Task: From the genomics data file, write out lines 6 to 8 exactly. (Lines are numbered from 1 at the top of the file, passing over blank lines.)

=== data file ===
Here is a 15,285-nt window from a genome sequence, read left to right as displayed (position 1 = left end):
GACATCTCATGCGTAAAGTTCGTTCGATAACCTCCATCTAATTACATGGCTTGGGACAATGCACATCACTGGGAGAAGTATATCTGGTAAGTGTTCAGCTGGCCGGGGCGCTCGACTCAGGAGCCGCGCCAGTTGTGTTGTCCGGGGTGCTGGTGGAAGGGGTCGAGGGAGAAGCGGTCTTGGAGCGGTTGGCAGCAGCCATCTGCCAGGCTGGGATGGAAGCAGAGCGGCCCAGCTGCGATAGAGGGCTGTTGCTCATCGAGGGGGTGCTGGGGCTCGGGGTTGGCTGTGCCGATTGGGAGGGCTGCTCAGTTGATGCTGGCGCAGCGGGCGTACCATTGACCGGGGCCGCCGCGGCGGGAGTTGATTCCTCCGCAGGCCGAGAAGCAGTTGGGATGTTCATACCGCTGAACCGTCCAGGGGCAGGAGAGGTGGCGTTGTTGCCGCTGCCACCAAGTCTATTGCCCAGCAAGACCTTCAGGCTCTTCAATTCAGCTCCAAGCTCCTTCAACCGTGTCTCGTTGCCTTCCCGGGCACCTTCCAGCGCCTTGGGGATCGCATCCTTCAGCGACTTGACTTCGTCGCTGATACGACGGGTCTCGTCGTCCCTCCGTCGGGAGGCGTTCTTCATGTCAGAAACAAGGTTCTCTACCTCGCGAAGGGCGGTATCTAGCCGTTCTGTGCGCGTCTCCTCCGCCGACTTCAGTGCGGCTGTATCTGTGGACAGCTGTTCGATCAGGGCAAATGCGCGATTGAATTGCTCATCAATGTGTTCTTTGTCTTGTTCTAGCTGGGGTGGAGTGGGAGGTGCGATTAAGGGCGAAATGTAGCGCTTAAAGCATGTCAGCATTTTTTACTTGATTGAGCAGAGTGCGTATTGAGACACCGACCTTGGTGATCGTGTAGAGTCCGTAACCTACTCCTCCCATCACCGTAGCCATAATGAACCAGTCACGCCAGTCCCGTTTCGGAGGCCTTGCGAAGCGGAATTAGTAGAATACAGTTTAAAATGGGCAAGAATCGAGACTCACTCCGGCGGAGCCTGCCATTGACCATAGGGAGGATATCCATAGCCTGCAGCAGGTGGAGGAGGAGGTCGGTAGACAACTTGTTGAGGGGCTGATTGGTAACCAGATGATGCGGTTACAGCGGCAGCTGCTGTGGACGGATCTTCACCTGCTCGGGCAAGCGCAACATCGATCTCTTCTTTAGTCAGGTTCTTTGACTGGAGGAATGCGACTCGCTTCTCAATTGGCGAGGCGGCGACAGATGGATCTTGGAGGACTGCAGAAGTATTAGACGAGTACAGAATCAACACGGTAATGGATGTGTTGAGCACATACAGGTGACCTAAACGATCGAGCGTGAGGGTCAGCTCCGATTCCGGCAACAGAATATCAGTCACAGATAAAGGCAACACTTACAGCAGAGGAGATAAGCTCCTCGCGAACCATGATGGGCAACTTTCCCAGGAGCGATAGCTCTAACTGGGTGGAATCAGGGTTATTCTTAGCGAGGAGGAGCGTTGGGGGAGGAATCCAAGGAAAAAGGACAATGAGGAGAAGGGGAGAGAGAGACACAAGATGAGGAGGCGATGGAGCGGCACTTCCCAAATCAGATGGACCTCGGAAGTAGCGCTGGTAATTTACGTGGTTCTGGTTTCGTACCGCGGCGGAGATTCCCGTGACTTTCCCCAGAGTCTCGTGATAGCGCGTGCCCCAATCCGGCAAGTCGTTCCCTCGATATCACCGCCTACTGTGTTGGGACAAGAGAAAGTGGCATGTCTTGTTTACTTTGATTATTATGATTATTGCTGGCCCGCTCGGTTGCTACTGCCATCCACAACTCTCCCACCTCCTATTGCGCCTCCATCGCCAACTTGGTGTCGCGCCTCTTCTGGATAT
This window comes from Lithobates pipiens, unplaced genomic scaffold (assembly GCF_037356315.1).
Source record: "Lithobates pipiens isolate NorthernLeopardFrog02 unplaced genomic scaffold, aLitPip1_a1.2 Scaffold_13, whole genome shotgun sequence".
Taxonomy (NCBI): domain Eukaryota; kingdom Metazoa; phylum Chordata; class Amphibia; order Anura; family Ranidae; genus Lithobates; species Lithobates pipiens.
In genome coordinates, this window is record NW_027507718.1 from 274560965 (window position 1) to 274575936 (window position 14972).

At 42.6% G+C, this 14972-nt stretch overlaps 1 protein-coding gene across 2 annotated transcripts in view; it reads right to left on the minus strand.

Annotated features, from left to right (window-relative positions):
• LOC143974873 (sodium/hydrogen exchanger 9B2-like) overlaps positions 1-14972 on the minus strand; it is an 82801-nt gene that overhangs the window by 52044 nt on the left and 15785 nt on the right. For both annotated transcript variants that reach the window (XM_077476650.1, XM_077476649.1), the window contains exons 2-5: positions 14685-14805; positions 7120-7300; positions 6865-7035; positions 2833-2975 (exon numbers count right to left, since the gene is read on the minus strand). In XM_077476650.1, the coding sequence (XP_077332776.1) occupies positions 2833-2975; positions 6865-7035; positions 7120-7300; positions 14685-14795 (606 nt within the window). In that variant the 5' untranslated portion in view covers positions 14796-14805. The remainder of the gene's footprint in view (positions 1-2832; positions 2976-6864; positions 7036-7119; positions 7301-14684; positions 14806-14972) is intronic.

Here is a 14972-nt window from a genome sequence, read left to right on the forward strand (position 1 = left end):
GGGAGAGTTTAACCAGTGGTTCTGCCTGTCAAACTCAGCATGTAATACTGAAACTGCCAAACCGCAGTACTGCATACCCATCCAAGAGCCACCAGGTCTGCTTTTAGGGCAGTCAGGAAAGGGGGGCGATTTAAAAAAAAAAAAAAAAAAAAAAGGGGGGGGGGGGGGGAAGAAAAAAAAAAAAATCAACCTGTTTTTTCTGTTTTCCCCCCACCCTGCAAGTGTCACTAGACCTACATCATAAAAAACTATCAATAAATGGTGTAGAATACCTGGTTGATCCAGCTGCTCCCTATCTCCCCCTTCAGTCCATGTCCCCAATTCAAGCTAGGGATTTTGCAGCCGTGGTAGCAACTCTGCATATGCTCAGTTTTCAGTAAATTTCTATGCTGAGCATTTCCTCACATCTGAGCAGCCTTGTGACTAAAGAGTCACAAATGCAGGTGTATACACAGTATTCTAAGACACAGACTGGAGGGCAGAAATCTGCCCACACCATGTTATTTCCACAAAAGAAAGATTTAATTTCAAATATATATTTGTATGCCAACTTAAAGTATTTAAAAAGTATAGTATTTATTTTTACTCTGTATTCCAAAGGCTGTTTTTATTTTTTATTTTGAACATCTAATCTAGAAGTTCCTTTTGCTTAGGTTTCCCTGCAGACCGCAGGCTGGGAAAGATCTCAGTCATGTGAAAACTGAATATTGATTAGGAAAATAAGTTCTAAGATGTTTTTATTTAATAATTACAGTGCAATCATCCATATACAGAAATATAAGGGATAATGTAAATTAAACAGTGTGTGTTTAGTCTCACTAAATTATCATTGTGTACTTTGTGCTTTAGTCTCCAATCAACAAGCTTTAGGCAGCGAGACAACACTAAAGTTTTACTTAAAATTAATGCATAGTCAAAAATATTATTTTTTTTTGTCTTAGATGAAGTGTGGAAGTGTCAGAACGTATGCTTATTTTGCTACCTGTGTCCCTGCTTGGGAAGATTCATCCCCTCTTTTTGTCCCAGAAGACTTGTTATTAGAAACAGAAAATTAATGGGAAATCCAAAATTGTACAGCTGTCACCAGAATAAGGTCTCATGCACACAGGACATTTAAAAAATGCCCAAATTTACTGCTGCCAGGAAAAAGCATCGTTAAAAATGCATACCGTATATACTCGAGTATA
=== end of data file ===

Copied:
In genome coordinates, this window is record NW_027507718.1 from 274560965 (window position 1) to 274575936 (window position 14972).

At 42.6% G+C, this 14972-nt stretch overlaps 1 protein-coding gene across 2 annotated transcripts in view; it reads right to left on the minus strand.

Annotated features, from left to right (window-relative positions):